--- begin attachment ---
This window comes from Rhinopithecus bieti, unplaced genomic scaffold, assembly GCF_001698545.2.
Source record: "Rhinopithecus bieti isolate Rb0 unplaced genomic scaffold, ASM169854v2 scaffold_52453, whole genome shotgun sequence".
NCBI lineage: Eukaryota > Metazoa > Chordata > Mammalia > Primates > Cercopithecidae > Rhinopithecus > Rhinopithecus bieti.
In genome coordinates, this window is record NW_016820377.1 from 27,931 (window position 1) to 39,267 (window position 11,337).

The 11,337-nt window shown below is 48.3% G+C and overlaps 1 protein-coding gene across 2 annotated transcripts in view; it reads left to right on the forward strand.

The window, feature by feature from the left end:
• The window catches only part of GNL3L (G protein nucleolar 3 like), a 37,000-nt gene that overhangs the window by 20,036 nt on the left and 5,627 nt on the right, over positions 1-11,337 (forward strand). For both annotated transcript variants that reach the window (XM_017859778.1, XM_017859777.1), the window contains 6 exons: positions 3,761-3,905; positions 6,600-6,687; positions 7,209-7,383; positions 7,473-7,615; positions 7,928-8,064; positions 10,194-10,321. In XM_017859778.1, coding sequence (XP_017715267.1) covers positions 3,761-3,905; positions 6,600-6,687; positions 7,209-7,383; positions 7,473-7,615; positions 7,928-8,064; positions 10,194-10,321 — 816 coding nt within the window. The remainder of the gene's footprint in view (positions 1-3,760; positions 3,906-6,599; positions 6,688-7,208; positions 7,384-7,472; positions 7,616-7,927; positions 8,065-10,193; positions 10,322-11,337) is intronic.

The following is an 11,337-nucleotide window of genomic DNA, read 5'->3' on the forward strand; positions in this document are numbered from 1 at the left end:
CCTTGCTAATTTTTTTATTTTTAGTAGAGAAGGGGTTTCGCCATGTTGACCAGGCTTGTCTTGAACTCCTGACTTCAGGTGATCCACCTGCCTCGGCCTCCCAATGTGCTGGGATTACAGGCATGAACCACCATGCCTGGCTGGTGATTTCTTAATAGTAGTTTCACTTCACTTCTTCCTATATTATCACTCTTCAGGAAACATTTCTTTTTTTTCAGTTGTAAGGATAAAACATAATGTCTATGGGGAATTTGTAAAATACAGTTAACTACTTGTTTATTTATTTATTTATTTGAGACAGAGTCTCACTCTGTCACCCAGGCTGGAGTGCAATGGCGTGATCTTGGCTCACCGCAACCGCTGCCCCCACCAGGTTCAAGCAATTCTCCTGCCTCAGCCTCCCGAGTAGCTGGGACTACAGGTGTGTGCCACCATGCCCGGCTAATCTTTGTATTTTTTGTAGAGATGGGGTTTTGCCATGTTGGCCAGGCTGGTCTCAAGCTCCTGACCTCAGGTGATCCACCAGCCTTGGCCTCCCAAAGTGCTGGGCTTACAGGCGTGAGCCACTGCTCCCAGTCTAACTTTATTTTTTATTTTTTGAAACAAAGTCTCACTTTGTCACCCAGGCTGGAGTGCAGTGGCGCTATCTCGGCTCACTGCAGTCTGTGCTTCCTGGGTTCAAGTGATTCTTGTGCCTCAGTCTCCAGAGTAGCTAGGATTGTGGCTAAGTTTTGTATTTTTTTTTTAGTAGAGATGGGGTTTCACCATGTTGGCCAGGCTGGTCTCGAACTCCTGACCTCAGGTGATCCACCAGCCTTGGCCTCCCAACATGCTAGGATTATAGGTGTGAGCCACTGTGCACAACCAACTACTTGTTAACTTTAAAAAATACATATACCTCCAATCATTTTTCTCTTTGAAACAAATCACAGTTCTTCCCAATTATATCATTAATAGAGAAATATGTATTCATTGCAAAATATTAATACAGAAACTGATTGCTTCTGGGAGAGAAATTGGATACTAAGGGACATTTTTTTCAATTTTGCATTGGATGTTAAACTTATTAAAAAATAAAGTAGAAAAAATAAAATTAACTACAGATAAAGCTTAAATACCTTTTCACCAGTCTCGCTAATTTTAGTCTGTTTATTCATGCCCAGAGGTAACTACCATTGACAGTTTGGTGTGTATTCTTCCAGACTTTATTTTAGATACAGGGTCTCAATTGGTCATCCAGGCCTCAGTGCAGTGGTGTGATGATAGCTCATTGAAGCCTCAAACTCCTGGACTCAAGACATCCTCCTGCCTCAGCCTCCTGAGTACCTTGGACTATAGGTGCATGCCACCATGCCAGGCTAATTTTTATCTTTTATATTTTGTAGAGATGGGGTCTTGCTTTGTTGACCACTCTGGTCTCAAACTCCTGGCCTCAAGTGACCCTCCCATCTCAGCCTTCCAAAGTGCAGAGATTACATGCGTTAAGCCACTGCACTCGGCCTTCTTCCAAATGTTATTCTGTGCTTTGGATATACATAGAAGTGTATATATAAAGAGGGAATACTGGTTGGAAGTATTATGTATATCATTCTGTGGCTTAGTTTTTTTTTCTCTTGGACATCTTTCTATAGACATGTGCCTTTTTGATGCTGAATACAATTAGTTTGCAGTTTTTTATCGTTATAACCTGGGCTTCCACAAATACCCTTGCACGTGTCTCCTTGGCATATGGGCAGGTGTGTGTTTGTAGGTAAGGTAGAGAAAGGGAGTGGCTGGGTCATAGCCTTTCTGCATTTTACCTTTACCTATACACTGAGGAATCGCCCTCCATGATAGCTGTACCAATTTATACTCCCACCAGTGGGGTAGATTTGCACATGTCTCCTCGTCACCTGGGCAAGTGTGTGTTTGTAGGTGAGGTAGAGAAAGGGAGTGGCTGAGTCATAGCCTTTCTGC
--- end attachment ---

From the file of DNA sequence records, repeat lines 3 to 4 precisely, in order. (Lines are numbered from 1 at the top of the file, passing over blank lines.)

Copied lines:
NCBI lineage: Eukaryota > Metazoa > Chordata > Mammalia > Primates > Cercopithecidae > Rhinopithecus > Rhinopithecus bieti.
In genome coordinates, this window is record NW_016820377.1 from 27,931 (window position 1) to 39,267 (window position 11,337).